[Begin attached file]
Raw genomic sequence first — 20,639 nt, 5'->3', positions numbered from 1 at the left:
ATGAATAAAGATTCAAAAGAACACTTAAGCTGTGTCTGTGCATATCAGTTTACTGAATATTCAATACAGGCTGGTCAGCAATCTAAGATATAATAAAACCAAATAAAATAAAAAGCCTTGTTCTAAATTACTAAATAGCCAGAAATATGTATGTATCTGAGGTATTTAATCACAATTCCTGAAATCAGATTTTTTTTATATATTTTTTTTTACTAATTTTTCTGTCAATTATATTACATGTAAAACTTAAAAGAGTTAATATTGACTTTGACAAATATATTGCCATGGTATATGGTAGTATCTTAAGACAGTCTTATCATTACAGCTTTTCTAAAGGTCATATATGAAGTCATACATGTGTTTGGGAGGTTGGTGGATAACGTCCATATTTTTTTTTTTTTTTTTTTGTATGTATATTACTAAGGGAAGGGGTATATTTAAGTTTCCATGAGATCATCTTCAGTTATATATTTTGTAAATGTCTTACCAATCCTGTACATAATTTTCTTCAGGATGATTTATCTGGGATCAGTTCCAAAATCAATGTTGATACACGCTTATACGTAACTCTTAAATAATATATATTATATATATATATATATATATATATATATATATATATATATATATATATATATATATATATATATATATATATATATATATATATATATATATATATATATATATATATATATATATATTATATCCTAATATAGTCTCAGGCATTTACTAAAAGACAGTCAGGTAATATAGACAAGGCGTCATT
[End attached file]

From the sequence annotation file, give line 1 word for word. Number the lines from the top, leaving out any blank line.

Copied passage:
Raw genomic sequence first — 20,639 nt, 5'->3', positions numbered from 1 at the left: